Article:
now, the president of the american red cross, gail mcgovern. thank you very much for joining me. >> thank you for having me on, piers. >> there have been criticisms that the red cross was a bit slow off the mark with staten island. do you accept that criticism and what reassurance can you give the people there now that they're getting your full attention? >> well, first, let me say that my heart goes out to the people on staten island and the people up and down the eastern seaboard. this has been a devastating, devastating disaster. we have about 14,000 people in shelters. we're serving 250,000 meals already. and it's a massive operation. and i completely understand why the people in staten island are frustrated. we're frustrated, too. we had sent out emergency response vehicles before this cry for help came but i completely understand why folks are frustrated and we were able to break through yesterday. the roads are snarled. there are fuel issues. we're sending volunteers from all over the country, almost all 50 states. we've got two-thirds of our emergency response vehicles g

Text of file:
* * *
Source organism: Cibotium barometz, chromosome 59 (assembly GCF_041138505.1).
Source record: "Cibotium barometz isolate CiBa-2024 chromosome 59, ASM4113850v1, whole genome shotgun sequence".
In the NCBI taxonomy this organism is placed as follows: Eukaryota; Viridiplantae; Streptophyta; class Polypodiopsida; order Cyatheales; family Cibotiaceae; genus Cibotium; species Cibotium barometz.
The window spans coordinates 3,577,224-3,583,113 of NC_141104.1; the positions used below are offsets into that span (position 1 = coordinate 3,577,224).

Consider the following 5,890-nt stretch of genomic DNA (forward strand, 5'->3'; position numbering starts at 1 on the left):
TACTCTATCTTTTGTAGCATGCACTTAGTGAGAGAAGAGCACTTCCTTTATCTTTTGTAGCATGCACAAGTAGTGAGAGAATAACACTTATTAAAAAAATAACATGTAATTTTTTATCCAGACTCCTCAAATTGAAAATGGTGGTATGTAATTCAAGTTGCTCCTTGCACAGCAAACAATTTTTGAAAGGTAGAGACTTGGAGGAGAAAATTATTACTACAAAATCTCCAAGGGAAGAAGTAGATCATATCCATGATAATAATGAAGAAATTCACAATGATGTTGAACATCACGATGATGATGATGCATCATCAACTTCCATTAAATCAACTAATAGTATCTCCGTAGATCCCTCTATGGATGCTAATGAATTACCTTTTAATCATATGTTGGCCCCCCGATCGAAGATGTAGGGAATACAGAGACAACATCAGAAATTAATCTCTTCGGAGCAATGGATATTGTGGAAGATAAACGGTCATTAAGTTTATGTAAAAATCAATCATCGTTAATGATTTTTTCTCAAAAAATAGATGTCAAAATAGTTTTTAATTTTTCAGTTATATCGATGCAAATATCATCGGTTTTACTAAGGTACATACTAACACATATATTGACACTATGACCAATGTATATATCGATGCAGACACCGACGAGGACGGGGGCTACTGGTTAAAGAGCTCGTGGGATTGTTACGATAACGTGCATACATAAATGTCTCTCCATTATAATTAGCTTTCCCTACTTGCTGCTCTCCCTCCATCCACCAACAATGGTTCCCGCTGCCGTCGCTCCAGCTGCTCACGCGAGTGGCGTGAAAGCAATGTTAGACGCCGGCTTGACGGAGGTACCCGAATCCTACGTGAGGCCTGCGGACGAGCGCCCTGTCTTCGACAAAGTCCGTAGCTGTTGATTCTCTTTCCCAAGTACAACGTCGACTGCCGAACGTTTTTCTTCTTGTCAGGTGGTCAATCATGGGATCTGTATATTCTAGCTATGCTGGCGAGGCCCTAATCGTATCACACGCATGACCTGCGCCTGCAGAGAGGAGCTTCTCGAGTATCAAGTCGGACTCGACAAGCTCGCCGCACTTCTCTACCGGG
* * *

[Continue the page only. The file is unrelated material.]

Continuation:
Search Results 0 to 28 of about 29 (some duplicates have been removed)